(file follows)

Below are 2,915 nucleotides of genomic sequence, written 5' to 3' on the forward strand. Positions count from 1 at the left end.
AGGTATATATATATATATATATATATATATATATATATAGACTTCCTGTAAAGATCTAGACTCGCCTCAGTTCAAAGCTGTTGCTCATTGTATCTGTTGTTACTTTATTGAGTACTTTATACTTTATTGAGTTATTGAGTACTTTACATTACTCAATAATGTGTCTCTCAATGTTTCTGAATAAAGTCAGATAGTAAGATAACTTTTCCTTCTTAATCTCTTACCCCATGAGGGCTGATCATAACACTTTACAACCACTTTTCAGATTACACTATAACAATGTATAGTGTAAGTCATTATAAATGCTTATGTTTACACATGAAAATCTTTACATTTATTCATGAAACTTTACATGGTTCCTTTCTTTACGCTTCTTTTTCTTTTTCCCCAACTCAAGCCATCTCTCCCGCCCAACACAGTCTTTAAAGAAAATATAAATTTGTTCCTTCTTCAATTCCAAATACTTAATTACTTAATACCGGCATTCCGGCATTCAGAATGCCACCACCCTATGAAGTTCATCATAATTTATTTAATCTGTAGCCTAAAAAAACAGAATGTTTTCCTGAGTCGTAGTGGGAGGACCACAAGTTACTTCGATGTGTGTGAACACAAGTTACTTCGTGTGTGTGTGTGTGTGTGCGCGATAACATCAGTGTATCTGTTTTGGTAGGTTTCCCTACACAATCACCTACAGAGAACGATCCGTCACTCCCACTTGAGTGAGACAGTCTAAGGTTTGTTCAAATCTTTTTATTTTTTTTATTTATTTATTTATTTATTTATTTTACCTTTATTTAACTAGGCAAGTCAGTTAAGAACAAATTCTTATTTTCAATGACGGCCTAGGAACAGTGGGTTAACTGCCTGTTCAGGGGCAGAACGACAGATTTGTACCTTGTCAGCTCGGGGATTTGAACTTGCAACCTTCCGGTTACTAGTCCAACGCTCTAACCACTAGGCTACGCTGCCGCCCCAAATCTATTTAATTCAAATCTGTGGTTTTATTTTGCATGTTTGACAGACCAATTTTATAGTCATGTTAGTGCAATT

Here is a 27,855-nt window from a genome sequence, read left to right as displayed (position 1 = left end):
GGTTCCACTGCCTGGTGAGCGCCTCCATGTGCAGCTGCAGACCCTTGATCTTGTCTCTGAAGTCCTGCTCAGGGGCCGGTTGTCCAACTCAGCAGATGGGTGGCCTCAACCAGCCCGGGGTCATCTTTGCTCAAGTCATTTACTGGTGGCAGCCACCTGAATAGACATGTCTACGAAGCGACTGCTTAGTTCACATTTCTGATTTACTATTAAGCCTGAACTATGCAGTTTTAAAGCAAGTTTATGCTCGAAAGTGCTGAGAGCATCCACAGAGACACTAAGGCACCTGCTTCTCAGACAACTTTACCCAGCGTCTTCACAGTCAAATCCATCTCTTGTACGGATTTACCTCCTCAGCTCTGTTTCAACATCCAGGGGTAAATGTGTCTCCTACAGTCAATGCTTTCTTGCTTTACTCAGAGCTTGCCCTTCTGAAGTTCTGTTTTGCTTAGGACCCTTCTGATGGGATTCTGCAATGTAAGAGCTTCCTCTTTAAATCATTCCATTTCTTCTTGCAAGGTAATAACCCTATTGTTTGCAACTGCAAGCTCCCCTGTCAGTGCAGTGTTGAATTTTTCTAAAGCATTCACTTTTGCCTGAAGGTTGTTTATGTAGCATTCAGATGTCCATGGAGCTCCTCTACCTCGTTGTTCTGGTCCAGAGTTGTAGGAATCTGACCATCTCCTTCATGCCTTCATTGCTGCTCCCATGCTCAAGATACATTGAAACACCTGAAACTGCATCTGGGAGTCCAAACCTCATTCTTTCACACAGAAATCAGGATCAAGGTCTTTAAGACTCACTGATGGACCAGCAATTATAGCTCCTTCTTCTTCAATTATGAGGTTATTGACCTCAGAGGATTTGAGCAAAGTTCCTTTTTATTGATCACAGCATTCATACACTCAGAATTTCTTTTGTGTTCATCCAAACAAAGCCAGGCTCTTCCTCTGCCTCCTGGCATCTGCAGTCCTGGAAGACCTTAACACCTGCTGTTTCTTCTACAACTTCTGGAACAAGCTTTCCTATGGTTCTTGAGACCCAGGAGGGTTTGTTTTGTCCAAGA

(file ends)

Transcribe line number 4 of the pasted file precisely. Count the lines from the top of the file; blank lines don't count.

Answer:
GGTTCCACTGCCTGGTGAGCGCCTCCATGTGCAGCTGCAGACCCTTGATCTTGTCTCTGAAGTCCTGCTCAGGGGCCGGTTGTCCAACTCAGCAGATGGGTGGCCTCAACCAGCCCGGGGTCATCTTTGCTCAAGTCATTTACTGGTGGCAGCCACCTGAATAGACATGTCTACGAAGCGACTGCTTAGTTCACATTTCTGATTTACTATTAAGCCTGAACTATGCAGTTTTAAAGCAAGTTTATGCTCGAAAGTGCTGAGAGCATCCACAGAGACACTAAGGCACCTGCTTCTCAGACAACTTTACCCAGCGTCTTCACAGTCAAATCCATCTCTTGTACGGATTTACCTCCTCAGCTCTGTTTCAACATCCAGGGGTAAATGTGTCTCCTACAGTCAATGCTTTCTTGCTTTACTCAGAGCTTGCCCTTCTGAAGTTCTGTTTTGCTTAGGACCCTTCTGATGGGATTCTGCAATGTAAGAGCTTCCTCTTTAAATCATTCCATTTCTTCTTGCAAGGTAATAACCCTATTGTTTGCAACTGCAAGCTCCCCTGTCAGTGCAGTGTTGAATTTTTCTAAAGCATTCACTTTTGCCTGAAGGTTGTTTATGTAGCATTCAGATGTCCATGGAGCTCCTCTACCTCGTTGTTCTGGTCCAGAGTTGTAGGAATCTGACCATCTCCTTCATGCCTTCATTGCTGCTCCCATGCTCAAGATACATTGAAACACCTGAAACTGCATCTGGGAGTCCAAACCTCATTCTTTCACACAGAAATCAGGATCAAGGTCTTTAAGACTCACTGATGGACCAGCAATTATAGCTCCTTCTTCTTCAATTATGAGGTTATTGACCTCAGAGGATTTGAGCAAAGTTCCTTTTTATTGATCACAGCATTCATACACTCAGAATTTCTTTTGTGTTCATCCAAACAAAGCCAGGCTCTTCCTCTGCCTCCTGGCATCTGCAGTCCTGGAAGACCTTAACACCTGCTGTTTCTTCTACAACTTCTGGAACAAGCTTTCCTATGGTTCTTGAGACCCAGGAGGGTTTGTTTTGTCCAAGA